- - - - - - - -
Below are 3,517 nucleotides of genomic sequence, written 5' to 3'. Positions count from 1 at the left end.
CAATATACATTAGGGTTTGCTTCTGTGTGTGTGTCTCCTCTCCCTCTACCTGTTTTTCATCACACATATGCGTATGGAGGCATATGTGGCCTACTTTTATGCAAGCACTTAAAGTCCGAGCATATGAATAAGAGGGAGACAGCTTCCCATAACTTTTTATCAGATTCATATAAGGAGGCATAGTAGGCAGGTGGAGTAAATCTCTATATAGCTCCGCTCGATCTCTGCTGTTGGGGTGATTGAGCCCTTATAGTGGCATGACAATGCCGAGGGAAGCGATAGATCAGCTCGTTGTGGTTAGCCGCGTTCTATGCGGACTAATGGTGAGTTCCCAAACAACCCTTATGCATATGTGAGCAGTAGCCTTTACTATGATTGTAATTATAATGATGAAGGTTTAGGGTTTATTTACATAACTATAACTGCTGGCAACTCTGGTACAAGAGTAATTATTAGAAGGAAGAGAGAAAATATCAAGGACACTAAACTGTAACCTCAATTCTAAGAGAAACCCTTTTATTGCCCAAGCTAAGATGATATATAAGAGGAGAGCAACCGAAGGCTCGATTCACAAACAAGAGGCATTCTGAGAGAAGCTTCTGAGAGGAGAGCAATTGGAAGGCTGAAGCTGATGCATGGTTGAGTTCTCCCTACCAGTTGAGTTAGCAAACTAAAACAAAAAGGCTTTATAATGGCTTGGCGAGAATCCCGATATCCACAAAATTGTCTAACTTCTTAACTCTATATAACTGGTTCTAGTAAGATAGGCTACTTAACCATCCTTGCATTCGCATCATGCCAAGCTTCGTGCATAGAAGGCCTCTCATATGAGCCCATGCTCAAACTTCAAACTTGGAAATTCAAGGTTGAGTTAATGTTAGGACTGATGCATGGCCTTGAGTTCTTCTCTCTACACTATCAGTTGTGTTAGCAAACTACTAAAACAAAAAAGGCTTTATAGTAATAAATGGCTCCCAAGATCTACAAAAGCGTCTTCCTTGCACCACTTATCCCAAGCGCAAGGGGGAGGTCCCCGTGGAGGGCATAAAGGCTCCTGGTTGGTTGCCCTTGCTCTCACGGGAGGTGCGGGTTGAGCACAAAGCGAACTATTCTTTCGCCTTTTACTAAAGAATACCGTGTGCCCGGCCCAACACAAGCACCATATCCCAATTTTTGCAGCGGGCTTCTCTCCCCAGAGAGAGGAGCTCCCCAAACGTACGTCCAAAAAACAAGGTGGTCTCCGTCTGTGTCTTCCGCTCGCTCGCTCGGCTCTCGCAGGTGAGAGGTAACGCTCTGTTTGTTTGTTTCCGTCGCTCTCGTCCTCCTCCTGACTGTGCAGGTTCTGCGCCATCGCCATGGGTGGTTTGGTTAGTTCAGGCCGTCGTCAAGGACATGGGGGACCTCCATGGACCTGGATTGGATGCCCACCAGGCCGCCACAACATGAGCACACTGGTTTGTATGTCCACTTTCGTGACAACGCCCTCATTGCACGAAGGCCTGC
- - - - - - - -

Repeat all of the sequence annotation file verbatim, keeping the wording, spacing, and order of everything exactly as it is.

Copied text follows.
Below are 3,517 nucleotides of genomic sequence, written 5' to 3'. Positions count from 1 at the left end.
CAATATACATTAGGGTTTGCTTCTGTGTGTGTGTCTCCTCTCCCTCTACCTGTTTTTCATCACACATATGCGTATGGAGGCATATGTGGCCTACTTTTATGCAAGCACTTAAAGTCCGAGCATATGAATAAGAGGGAGACAGCTTCCCATAACTTTTTATCAGATTCATATAAGGAGGCATAGTAGGCAGGTGGAGTAAATCTCTATATAGCTCCGCTCGATCTCTGCTGTTGGGGTGATTGAGCCCTTATAGTGGCATGACAATGCCGAGGGAAGCGATAGATCAGCTCGTTGTGGTTAGCCGCGTTCTATGCGGACTAATGGTGAGTTCCCAAACAACCCTTATGCATATGTGAGCAGTAGCCTTTACTATGATTGTAATTATAATGATGAAGGTTTAGGGTTTATTTACATAACTATAACTGCTGGCAACTCTGGTACAAGAGTAATTATTAGAAGGAAGAGAGAAAATATCAAGGACACTAAACTGTAACCTCAATTCTAAGAGAAACCCTTTTATTGCCCAAGCTAAGATGATATATAAGAGGAGAGCAACCGAAGGCTCGATTCACAAACAAGAGGCATTCTGAGAGAAGCTTCTGAGAGGAGAGCAATTGGAAGGCTGAAGCTGATGCATGGTTGAGTTCTCCCTACCAGTTGAGTTAGCAAACTAAAACAAAAAGGCTTTATAATGGCTTGGCGAGAATCCCGATATCCACAAAATTGTCTAACTTCTTAACTCTATATAACTGGTTCTAGTAAGATAGGCTACTTAACCATCCTTGCATTCGCATCATGCCAAGCTTCGTGCATAGAAGGCCTCTCATATGAGCCCATGCTCAAACTTCAAACTTGGAAATTCAAGGTTGAGTTAATGTTAGGACTGATGCATGGCCTTGAGTTCTTCTCTCTACACTATCAGTTGTGTTAGCAAACTACTAAAACAAAAAAGGCTTTATAGTAATAAATGGCTCCCAAGATCTACAAAAGCGTCTTCCTTGCACCACTTATCCCAAGCGCAAGGGGGAGGTCCCCGTGGAGGGCATAAAGGCTCCTGGTTGGTTGCCCTTGCTCTCACGGGAGGTGCGGGTTGAGCACAAAGCGAACTATTCTTTCGCCTTTTACTAAAGAATACCGTGTGCCCGGCCCAACACAAGCACCATATCCCAATTTTTGCAGCGGGCTTCTCTCCCCAGAGAGAGGAGCTCCCCAAACGTACGTCCAAAAAACAAGGTGGTCTCCGTCTGTGTCTTCCGCTCGCTCGCTCGGCTCTCGCAGGTGAGAGGTAACGCTCTGTTTGTTTGTTTCCGTCGCTCTCGTCCTCCTCCTGACTGTGCAGGTTCTGCGCCATCGCCATGGGTGGTTTGGTTAGTTCAGGCCGTCGTCAAGGACATGGGGGACCTCCATGGACCTGGATTGGATGCCCACCAGGCCGCCACAACATGAGCACACTGGTTTGTATGTCCACTTTCGTGACAACGCCCTCATTGCACGAAGGCCTGC